The first time I approached a manager about an issue I was having with his performance, I thought I could just wing it, and didn’t bother to jot down any notes. About 30 seconds into the conversation, I deeply regretted that oversight. First of all, my boss wasn’t expecting to receive feedback from an employee outside the annual review season, so I was immediately caught up in trying to explain myself and why we were there. By the time I’d stumbled through an explanation, I was so tongue-tied and nervous that I ended up just blurting out everything that bothered me about him. Needless to say, that conversation did not go well.
Jot down a few general areas of concern, focusing on issues you think are truly critical to address, and any supporting details that will help spark a productive discussion—the frantic phone calls you get from her boss when she’s 10 minutes late to a meeting, for example. Then, stick to the script. While it may be tempting to pile on every little pet peeve, if it isn’t in your notes, don’t bring it up. Keep the discussion focused on the topics you’ve prepared to address, and save the little stuff for another time. If it wasn’t important enough to make it into your notes, it can wait.
Also, never send these notes to anyone via email, just write them down the good old-fashioned way, and shred them when you’re done. Unless there’s a serious problem, no one needs to know about this but you and your boss, and respecting his or her privacy on the matter will assure you both can address the issue without any unwanted input from your colleagues.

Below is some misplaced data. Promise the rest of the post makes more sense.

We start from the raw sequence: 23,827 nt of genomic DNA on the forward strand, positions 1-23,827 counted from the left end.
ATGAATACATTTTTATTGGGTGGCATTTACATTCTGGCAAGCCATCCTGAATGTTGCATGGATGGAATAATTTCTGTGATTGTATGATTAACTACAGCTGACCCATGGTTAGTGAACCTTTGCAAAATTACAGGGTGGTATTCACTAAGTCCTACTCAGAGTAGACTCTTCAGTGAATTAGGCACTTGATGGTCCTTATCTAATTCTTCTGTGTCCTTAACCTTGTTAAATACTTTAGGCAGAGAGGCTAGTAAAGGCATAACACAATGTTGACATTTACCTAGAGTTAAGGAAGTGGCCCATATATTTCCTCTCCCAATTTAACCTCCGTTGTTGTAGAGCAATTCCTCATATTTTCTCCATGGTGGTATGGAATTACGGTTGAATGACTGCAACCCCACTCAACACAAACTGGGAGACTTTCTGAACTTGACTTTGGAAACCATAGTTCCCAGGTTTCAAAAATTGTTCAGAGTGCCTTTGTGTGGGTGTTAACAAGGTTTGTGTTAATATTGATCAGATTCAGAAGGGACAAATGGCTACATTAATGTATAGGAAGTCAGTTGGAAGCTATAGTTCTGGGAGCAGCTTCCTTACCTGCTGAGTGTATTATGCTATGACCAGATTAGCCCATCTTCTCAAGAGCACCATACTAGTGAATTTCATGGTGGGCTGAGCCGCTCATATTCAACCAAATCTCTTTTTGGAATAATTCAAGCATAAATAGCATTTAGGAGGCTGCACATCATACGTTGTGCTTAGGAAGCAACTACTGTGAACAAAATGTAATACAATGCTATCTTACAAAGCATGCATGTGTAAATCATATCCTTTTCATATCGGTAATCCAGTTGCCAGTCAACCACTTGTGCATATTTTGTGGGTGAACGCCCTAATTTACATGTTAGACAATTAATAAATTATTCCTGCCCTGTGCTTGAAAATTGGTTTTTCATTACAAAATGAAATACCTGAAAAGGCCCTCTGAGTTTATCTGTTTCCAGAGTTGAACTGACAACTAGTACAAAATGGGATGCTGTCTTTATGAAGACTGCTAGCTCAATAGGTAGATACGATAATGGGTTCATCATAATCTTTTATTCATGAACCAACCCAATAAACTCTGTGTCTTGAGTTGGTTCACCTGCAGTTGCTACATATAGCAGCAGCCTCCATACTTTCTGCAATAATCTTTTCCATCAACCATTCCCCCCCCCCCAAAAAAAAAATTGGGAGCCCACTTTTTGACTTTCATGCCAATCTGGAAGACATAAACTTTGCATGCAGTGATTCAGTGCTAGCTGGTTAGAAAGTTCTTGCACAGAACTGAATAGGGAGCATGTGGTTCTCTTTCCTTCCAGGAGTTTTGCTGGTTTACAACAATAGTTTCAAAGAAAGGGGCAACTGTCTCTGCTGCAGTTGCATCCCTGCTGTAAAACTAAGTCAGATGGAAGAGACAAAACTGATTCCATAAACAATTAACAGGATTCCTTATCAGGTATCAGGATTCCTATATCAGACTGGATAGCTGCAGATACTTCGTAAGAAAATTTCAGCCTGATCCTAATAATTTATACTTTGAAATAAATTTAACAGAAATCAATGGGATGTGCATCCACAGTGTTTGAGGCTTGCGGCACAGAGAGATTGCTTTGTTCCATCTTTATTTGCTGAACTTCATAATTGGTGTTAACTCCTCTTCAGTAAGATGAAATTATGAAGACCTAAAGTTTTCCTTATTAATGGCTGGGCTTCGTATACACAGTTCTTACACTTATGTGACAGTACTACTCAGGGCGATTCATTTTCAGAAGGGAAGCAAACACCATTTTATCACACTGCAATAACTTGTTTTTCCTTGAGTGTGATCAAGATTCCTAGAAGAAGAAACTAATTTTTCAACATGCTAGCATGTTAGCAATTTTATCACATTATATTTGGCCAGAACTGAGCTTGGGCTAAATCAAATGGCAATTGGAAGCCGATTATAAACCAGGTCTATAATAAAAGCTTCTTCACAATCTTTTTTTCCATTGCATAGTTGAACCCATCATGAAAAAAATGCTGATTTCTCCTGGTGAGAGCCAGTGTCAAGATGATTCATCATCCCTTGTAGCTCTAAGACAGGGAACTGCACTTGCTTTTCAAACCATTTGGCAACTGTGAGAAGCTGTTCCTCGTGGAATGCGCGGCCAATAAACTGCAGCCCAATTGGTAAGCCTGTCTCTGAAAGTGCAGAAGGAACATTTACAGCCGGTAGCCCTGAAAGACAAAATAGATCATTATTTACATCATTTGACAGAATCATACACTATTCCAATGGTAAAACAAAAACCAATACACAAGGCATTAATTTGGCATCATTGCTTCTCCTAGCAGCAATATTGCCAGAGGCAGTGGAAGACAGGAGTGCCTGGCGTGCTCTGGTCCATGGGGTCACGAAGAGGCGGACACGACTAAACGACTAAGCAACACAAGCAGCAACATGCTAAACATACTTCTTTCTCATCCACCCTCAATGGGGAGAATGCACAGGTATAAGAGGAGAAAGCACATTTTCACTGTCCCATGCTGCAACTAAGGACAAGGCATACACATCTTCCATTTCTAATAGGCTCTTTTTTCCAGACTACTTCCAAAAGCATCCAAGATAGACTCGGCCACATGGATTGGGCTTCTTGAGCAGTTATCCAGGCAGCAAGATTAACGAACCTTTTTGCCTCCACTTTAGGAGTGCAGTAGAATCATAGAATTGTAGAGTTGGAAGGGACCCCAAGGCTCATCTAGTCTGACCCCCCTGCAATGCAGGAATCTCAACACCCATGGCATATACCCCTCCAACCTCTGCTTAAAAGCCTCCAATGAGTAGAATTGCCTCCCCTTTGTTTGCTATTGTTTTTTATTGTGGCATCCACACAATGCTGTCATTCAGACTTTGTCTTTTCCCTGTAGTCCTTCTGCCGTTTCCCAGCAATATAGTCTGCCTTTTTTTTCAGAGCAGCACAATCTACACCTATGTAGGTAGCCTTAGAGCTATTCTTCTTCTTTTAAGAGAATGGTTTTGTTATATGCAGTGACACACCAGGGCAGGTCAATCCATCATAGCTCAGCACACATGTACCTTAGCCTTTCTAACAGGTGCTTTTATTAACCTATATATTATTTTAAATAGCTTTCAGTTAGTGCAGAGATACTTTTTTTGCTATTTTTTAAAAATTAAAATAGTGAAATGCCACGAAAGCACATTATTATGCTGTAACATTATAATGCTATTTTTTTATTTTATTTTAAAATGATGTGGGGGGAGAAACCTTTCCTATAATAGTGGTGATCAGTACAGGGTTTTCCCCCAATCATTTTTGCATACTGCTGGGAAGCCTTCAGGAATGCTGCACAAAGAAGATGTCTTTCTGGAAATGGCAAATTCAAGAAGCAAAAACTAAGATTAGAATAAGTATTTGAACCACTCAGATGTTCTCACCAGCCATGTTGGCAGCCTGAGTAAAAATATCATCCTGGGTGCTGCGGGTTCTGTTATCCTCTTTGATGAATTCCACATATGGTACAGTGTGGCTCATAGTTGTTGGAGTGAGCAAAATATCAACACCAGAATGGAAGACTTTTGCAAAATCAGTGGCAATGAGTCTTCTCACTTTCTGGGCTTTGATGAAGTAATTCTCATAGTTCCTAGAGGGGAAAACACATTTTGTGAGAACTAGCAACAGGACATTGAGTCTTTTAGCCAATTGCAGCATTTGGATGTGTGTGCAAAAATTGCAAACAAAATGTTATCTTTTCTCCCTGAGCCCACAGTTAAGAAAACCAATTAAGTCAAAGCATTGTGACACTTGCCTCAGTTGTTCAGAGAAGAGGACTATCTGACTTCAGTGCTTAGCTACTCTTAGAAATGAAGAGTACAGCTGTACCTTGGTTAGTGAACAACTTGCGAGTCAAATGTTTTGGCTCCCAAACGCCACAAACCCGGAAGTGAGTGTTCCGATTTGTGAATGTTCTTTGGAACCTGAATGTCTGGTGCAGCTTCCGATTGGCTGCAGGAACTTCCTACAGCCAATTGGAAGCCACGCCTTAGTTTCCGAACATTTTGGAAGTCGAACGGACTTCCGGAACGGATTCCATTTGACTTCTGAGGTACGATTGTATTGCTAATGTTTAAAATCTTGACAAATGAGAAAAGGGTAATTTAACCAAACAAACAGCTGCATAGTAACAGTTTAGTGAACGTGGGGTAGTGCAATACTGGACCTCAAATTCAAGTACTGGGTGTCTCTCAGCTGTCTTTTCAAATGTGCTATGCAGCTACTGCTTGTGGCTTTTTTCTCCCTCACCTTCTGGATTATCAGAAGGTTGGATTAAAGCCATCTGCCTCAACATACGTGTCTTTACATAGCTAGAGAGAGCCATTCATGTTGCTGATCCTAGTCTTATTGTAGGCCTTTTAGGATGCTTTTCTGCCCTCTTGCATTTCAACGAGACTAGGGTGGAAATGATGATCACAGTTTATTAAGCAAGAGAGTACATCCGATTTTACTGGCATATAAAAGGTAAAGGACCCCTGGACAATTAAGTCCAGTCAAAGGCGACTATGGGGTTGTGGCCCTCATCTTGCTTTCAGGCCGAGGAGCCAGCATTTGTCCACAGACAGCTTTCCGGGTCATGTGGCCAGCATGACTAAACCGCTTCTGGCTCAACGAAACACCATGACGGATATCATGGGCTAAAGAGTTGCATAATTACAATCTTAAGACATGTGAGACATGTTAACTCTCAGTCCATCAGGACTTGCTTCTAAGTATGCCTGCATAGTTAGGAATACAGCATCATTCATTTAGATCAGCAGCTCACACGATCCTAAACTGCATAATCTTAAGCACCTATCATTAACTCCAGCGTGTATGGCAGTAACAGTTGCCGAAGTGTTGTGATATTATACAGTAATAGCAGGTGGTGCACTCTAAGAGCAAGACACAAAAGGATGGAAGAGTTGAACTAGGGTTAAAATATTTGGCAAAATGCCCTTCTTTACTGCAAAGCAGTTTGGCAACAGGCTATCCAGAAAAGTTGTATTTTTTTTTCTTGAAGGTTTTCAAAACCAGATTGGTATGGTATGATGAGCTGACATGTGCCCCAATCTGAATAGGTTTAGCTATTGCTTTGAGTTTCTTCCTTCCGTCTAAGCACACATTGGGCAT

Stay Classy—and Specific
As important as preparing what you’ll say is spending time thinking about how you’ll say it. The way you begin this interaction will set the tone for the entire discussion, and can mean the difference between a productive conversation and a, well, terrible one.
Bottom line: Keep it classy, professional, and kind. When dealing with your bosses, it can be easy to forget they’re human, too, and assume their skin is impervious to criticism—but trust me, it’s not.
Rather than simply telling your boss point-blank, you think she’s doing something wrong, approach her privately and ask if you could schedule some time to chat. Then, let her know what you’d like to discuss in general terms—for example, if she’s habitually late for morning meetings, tell her you’d like to get her thoughts on the morning meetings. By giving her the right context, you’ll give her a chance to start mulling over how to improve the situation—and might even inspire her to address her tardiness before you have to. But, even if you do have to bring it up directly, by maintaining your professionalism, you’ll help ensure your feedback is heard in a constructive setting.